• platform.system() of “Darwin” or “Linux” triggers special handling. Neither the spec on nor PEP 425 mentions that platform.system() is involved.
  • Anything else (including Windows) goes via distutils.util.get_platform().
  • I assume packaging follows the manylinux specs for Linux, but I didn’t check that.
  • The special logic for MacOS is basically undocumented.

Are we starting to drift into a situation where the tag definition is ending up implementation defined (in the packaging library)?

The environment variable _PYTHON_HOST_PLATFORM does this for distutils.get_platform() (except on Windows…) It is of course undocumented.

That’s certainly a possibility. FWIW, get_platform() special-cases sunos, aix and cygwin out of the POSIX platforms that aren’t Linux or MacOS. I don’t really want the packaging community to have to carry the maintenance cost for that - we don’t have the expertise, and it seems more reasonable for those cases to track core Python support for the respective platforms.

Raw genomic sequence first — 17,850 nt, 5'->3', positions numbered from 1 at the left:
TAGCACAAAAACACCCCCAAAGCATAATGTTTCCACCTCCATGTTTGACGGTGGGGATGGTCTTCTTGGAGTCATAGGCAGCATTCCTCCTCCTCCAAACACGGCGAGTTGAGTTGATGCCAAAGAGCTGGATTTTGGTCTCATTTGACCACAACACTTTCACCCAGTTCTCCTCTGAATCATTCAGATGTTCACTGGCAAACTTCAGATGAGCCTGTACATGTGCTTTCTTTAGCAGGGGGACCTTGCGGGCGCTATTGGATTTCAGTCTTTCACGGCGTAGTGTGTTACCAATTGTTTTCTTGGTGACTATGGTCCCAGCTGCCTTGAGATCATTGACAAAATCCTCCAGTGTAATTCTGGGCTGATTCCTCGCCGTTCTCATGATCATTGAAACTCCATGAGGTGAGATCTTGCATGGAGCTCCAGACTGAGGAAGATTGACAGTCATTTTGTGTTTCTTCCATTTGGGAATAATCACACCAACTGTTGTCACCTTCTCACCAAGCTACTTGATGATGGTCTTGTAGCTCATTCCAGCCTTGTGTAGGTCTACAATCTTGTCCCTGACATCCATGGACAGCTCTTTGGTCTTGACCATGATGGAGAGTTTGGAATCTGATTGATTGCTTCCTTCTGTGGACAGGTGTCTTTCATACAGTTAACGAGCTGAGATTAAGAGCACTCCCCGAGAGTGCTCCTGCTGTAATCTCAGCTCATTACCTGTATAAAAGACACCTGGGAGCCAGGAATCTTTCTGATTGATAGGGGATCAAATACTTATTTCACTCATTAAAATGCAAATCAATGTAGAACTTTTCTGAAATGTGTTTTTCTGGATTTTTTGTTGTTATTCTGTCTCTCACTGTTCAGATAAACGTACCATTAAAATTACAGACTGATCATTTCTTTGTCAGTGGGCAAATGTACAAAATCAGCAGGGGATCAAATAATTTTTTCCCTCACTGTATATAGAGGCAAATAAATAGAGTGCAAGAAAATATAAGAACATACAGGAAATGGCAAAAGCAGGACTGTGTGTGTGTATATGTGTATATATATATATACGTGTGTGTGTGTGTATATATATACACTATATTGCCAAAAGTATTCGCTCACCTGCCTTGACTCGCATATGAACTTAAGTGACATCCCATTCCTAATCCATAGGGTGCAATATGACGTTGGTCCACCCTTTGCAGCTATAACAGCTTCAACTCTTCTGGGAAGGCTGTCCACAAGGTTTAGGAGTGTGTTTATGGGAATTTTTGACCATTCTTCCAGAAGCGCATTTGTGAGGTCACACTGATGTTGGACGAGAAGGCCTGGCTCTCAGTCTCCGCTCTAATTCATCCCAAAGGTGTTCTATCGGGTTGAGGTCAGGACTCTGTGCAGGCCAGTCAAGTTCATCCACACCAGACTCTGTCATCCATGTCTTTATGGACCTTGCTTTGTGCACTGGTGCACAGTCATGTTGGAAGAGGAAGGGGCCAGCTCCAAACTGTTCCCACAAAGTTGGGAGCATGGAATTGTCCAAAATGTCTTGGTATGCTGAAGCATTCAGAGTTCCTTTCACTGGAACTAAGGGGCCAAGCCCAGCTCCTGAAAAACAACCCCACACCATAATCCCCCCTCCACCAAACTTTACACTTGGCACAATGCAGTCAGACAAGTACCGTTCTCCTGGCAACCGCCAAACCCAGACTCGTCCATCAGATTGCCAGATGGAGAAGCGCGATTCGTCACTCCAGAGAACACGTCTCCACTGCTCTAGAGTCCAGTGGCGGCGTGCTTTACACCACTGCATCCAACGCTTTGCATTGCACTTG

An additional complexity is that the distutils platform is sometimes used for the host platform and sometimes for the target platform (when cross-compiling, these are not the same). We straightened some out when looking at ARM support on Windows, but it’s a long way from being actually usable.

I’d quite like packaging.tags to support a site override (i.e. some kind of data file in sys.prefix so that e.g. Ubuntu could put a file in there self-identifying as “ubuntu2004” or whatever).

Otherwise, I’m not totally upset about platform detection being implementation defined. We’ve already seen through the manylinux experience (and the moves towards a more implicit definition) that it’s basically inevitable. And we’ve already got too many platform identifiers in the core runtime. Since we don’t need this one (in a post-distutils world), it may as well live outside too. That leaves: